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Planning for This Year . . . and Next

Tax planning shouldn’t involve just the current year.  It’s wise to determine what steps to take before the end of 2018, with an eye toward additional tax moves early in 2019.  What should you do this year and next?


  • Ask your financial advisor whether it’s time to rebalance your portfolio.  If you have capital losses, you could use them to offset capital gains when you sell and reinvest appreciated securities.

  • Consider making gifts to family members.  This won’t save income taxes for 2018, but it may reduce taxes in future years, as earnings are shifted to recipients in lower tax brackets.  You can give up to $15,000 per person gift-tax free in 2018 ($30,000 for married couples).

  • Taxpayers age 70½ or older have to take minimum distributions from IRAs and other retirement plans.  If you fail to take the full amount, there’s a 50% tax on what should have been withdrawn.  You may prefer to have the custodian of your IRA send funds directly to charity.  You’ll owe no income tax on the amount you’re required to withdraw that’s sent to charity instead.  IRA owners can give up to $100,000 annually, tax free.  Although there’s no charitable deduction, sending part of your required minimum distribution to charity saves income taxes you would otherwise pay.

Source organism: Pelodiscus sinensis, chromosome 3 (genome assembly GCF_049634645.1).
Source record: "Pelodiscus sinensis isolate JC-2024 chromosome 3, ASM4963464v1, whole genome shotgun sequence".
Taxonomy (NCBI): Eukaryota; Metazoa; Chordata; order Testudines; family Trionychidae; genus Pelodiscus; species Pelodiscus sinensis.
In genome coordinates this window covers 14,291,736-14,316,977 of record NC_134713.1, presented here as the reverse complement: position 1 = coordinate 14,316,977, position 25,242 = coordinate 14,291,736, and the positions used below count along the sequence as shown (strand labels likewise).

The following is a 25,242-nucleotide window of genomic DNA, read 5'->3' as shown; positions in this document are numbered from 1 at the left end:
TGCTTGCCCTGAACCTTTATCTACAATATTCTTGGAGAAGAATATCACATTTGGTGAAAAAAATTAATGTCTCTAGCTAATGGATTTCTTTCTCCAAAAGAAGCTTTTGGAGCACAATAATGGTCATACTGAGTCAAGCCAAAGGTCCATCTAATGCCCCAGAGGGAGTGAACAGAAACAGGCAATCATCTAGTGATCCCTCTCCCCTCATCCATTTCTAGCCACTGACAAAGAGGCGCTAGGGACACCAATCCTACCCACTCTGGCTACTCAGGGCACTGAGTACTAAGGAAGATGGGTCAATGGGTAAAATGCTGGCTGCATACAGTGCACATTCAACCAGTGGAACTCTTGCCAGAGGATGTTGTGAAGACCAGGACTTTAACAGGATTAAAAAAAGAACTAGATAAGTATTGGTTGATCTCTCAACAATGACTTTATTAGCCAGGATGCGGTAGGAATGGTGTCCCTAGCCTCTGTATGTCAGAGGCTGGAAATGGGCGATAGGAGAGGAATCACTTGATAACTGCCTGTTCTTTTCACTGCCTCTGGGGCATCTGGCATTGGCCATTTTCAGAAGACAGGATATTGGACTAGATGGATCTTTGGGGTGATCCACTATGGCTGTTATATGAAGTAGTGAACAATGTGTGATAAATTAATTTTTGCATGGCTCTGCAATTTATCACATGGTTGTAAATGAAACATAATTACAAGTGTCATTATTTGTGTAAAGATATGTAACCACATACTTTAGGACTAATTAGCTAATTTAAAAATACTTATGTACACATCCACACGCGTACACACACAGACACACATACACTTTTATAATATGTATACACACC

• If you’re still working, try to contribute the maximum allowed to IRAs and 401(k)s.  For those age 50 and older, the limit is $6,500 for IRAs and $24,500 for 401(k)s.  You have until April 15 of 2019 to fund your IRA for 2018, but the earlier you make the contribution, the longer the funds can grow tax-deferred.

  • Make your charitable gifts by December 31 to qualify for a 2018 deduction.  Gifts of appreciated stock held more than one year save additional taxes, but don’t wait until the last minute.